Californians, those wacky folks, will be voting in November on a referendum to legalize recreational marijuana.
Not medical marijuana, recreational marijuana.
And they've got a Houstonian -- and his 80-year-old mother, who still lives here -- to thank.
Richard Lee was a bit of a hemp activist during his years here but, according to a story in today's San Francisco Chronicle, he became a pot warrior only after being dissed by Houston police.
Lee was a lighting technician for Aerosmith when an accident left him in a wheelchair. The Chronicle reports:
Medicinal pot - which was illegal then - was the only thing, he said, that dampened back spasms as he sat in his wheelchair. When he was carjacked in Houston a year into his disabled life and waited nearly an hour for uninterested cops to show up, he found his cause.
He figured police were probably off wasting their time making marijuana busts instead of chasing the people who had stolen his car.
"I felt like, here was this wonderful medicine of cannabis that had helped me so much, and why were the cops going after people using and selling it instead of the psychos and sociopaths who are out there robbing people?" Lee said. "I thought I should do something about it."
He then opened a hemp clothing store here and spoke out on weed issues. He's since moved to Oakland and begun his crusade.
The Chron gives his initiative a 50-50 shot at passing. Among those helping out on the campaign is Lee's 80-year-old mother Ann, who still lives in Houston.
"The older I get, and the more I look back and think how I grew up in Louisiana with Jim Crow, and didn't really understand it as a white person," she told the Chron, "the more I realize that we should be talking against an unjust drug war against marijuana just the way we did against Jim Crow."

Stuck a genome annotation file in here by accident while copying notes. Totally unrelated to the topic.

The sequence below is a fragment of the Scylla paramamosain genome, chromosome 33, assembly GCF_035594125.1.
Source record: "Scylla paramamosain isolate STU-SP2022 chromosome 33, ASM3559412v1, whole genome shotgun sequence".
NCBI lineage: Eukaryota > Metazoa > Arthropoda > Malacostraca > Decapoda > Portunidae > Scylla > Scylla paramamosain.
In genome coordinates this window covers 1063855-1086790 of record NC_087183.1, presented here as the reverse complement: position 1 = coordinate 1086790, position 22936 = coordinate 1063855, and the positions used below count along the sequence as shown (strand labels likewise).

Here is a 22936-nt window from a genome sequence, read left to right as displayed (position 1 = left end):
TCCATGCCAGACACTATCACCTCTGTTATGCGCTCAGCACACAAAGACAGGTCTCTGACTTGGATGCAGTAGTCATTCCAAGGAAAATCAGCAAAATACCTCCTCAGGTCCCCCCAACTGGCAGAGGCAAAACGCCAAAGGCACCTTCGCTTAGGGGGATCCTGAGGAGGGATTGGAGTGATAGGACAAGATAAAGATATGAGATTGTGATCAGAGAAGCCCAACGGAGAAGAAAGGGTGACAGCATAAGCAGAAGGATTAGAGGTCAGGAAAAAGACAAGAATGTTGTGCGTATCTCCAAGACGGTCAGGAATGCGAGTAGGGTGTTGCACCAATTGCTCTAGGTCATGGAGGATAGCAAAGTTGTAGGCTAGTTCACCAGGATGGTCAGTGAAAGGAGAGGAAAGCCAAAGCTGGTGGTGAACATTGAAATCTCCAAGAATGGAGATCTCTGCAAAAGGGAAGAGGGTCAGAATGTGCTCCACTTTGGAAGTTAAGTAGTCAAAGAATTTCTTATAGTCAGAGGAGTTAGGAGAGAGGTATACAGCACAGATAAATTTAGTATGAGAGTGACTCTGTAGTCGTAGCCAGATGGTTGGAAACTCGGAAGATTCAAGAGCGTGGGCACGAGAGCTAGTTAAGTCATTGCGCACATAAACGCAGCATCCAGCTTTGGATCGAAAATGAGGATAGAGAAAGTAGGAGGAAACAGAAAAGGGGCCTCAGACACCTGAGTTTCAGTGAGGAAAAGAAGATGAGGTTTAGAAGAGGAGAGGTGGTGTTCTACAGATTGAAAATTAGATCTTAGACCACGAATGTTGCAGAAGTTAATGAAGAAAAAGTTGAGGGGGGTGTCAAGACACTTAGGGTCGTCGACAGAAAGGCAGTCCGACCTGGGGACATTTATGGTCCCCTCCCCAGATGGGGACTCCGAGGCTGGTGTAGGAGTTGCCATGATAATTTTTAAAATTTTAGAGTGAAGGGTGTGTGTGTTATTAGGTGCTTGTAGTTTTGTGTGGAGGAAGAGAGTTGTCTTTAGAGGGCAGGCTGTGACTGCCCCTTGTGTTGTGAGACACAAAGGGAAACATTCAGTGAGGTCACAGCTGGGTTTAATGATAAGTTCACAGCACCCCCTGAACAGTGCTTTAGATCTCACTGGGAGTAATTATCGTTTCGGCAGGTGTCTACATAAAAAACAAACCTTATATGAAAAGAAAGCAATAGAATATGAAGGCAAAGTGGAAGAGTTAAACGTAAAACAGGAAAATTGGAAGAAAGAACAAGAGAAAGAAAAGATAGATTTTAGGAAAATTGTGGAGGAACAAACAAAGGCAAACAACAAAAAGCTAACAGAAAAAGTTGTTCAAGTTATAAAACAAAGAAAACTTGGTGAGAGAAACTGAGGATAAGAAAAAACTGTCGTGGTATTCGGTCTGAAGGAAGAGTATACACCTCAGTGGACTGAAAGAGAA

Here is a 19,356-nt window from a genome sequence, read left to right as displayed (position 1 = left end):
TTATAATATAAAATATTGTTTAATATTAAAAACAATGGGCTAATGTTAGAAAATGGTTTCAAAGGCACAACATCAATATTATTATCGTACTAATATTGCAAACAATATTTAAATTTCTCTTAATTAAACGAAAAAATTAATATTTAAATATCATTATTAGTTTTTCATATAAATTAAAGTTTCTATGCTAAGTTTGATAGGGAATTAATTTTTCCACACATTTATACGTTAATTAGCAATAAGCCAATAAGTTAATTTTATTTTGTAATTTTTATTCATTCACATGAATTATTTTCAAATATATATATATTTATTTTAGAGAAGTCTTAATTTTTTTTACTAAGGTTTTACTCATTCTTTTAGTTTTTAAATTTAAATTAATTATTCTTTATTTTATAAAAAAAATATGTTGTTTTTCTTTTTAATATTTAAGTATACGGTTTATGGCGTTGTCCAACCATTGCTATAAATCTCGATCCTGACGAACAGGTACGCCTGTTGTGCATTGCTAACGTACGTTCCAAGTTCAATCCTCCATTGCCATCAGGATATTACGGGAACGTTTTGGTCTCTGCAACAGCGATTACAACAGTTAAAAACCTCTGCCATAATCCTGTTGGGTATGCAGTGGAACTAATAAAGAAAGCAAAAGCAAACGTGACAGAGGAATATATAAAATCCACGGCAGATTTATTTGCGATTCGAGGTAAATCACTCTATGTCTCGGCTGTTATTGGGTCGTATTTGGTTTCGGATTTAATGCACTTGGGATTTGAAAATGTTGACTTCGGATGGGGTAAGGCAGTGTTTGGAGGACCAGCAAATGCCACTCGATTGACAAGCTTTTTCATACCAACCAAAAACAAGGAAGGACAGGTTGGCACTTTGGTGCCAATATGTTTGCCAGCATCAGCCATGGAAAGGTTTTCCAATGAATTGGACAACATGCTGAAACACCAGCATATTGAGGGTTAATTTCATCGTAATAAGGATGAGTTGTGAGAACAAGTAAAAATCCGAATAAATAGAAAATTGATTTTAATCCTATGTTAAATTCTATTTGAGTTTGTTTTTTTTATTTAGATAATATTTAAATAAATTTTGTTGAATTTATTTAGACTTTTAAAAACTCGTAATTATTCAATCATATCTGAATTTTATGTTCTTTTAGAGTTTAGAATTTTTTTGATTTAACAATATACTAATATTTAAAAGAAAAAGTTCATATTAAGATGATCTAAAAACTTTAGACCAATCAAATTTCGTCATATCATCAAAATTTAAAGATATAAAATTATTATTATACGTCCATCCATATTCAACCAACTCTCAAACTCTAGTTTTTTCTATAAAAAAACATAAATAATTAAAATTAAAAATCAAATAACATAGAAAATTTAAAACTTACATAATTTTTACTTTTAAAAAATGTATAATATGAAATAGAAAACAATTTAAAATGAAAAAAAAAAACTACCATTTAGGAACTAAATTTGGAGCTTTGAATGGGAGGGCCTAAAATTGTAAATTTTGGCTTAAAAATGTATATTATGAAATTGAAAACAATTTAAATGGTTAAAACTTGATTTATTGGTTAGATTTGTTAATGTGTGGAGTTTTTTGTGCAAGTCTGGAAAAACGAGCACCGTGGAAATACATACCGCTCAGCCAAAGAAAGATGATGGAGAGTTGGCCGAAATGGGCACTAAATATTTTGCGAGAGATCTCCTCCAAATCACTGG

Keep the Houston Press Free... Since we started the Houston Press, it has been defined as the free, independent voice of Houston, and we would like to keep it that way. Offering our readers free access to incisive coverage of local news, food and culture. Producing stories on everything from political scandals to the hottest new bands, with gutsy reporting, stylish writing, and staffers who've won everything from the Society of Professional Journalists' Sigma Delta Chi feature-writing award to the Casey Medal for Meritorious Journalism. But with local journalism's existence under siege and advertising revenue setbacks having a larger impact, it is important now more than ever for us to rally support behind funding our local journalism. You can help by participating in our "I Support" membership program, allowing us to keep covering Houston with no paywalls.